Scheuermann’s kyphosis is a “developmental” type of kyphosis, meaning that it occurs during growth. Wedging of the vertebrae causes this condition. The vertebrae are normally rectangular-shaped and stacked on top of one another like building blocks with a soft cushion in between each one.
How does Scheuermann’s disease occur?
Scheuermann’s disease, or Scheuermann’s kyphosis, is a condition in which a child has too much curvature (or kyphosis) in the middle of the back. Kyphosis typically occurs during periods of accelerated growth. If the front of the spine doesn’t grow as quickly as the back of the spine, the vertebrae become wedge-shaped.
What is the main cause of kyphosis is?
Poor posture in childhood, such as slouching, leaning back in chairs and carrying heavy schoolbags, can cause the ligaments and muscles that support the vertebrae to stretch. This can pull the thoracic vertebrae out of their normal position, resulting in kyphosis.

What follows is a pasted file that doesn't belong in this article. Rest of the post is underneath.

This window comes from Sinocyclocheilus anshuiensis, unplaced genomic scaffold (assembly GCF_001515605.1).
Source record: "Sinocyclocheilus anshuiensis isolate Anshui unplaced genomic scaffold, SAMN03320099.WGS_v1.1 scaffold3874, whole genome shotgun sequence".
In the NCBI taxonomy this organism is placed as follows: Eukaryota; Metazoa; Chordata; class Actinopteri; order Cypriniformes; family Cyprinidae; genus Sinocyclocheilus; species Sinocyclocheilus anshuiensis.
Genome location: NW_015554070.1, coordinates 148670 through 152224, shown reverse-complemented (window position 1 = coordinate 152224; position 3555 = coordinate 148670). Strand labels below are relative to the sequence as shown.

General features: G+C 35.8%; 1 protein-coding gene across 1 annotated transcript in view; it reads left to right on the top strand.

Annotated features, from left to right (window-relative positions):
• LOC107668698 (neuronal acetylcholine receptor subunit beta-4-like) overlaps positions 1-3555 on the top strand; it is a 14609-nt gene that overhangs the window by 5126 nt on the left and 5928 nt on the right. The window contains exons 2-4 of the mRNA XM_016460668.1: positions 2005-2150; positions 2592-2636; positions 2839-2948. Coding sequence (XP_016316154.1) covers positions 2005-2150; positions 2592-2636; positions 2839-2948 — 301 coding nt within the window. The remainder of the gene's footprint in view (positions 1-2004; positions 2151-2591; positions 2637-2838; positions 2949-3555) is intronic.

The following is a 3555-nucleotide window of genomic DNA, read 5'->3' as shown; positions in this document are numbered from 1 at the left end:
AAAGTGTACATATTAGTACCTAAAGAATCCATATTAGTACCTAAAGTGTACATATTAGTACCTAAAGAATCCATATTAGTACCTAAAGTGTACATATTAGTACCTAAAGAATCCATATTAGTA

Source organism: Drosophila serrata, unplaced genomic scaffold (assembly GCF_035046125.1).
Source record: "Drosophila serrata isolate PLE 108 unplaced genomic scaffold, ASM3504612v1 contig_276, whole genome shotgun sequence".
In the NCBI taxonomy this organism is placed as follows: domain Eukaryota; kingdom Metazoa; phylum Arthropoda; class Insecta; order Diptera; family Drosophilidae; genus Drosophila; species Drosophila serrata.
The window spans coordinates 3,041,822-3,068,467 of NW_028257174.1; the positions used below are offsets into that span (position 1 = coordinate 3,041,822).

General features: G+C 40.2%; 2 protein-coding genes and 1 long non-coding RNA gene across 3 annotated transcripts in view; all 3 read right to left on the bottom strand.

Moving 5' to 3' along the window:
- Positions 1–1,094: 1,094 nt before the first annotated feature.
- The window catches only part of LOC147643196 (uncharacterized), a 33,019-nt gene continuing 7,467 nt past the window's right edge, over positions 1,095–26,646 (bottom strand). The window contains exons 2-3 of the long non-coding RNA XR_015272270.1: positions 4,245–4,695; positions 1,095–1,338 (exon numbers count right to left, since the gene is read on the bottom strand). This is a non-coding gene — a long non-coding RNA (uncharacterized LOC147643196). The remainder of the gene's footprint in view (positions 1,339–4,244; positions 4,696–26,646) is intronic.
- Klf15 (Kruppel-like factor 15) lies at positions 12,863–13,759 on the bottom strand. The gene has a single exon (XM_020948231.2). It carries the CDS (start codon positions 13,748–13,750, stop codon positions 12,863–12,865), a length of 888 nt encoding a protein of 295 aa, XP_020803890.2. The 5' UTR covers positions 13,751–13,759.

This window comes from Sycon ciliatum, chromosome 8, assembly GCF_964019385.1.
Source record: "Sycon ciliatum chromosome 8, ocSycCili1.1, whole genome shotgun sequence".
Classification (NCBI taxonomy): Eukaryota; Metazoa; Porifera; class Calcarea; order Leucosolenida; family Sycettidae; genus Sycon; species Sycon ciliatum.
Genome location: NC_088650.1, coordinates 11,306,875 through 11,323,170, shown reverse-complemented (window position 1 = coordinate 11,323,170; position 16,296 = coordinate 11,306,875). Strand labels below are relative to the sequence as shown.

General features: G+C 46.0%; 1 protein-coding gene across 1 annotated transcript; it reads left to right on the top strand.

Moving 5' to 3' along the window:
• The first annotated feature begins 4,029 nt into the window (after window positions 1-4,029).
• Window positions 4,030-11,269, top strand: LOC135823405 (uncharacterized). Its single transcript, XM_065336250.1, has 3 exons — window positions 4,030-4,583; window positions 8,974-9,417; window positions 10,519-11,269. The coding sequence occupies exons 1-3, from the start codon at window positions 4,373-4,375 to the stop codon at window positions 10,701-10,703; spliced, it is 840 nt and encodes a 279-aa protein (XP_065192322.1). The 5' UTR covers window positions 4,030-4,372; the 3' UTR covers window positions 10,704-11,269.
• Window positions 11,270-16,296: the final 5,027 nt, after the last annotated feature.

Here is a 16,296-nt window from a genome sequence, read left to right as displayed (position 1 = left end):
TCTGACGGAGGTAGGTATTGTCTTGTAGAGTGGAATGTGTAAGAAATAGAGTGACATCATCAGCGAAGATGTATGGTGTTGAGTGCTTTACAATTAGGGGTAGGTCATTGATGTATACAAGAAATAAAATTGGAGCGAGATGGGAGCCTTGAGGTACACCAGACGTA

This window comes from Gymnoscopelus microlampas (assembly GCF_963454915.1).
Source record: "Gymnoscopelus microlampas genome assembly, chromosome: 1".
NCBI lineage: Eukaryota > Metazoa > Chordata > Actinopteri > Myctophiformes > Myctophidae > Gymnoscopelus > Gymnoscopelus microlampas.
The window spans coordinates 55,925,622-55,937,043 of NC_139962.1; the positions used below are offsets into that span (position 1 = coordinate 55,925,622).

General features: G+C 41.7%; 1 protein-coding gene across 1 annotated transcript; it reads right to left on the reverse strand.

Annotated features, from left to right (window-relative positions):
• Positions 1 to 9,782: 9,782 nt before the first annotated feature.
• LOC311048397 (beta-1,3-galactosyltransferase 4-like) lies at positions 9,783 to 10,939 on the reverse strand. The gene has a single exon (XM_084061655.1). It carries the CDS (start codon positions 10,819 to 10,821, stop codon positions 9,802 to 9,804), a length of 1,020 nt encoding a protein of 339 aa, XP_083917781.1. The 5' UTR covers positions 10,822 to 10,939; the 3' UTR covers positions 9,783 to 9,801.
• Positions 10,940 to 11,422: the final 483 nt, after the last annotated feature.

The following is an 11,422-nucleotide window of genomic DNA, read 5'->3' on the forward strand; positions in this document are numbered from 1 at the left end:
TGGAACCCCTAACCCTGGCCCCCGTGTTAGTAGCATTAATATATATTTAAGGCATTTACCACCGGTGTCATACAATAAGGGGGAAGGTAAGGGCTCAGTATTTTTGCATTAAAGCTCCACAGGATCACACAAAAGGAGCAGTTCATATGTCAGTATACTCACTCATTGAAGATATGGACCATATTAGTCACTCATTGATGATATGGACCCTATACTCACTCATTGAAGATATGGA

Does Scheuermann’s disease get worse with age?
Scheuermann’s disease does not typically get worse once the individual has stopped growing. For adults with Scheuermann’s kyphosis, the treatment is usually observation, anti-inflammatory medications (such as NSAIDs).
What happens if kyphosis is left untreated?
As with postural kyphosis, the condition is usually diagnosed in adolescence. When left untreated, Scheuermann’s kyphosis can progress. Accompanying pain and cosmetic deformity can also be anticipated.
Is kyphosis a disability?
Kyphosis is not usually the direct cause of significant disability, but like scoliosis, it can cause discomfort, pain and lost productivity when it happens in conjunction with other serious conditions or injuries.
Is Scheuermann’s kyphosis hereditary?
Similar to scoliosis, Scheuermann’s disease is a hereditary condition, but it is multi-factorial so there is no clear inheritance pattern. There are two main types of Scheuermann’s kyphosis, one with an apex at the mid-thoracic level (T7-T9) and one type with the apex located at the thoracolumbar junction (T11-T12).
How long does it take to correct kyphosis?
The surgery for kyphosis is a posterior spinal fusion with instrumentation. The surgery itself takes four to five hours with a hospital stay of three to four days. The recovery is typically four to six weeks at home.
What is the best treatment for kyphosis?
Treatment for postural kyphosis and Scheuermann’s kyphosis may include regular X-rays to monitor the curve, physical therapy and, in some cases, a back brace. For congenital kyphosis (and severe Scheuermann’s kyphosis), spinal fusion surgery can relieve pain and correct the curvature.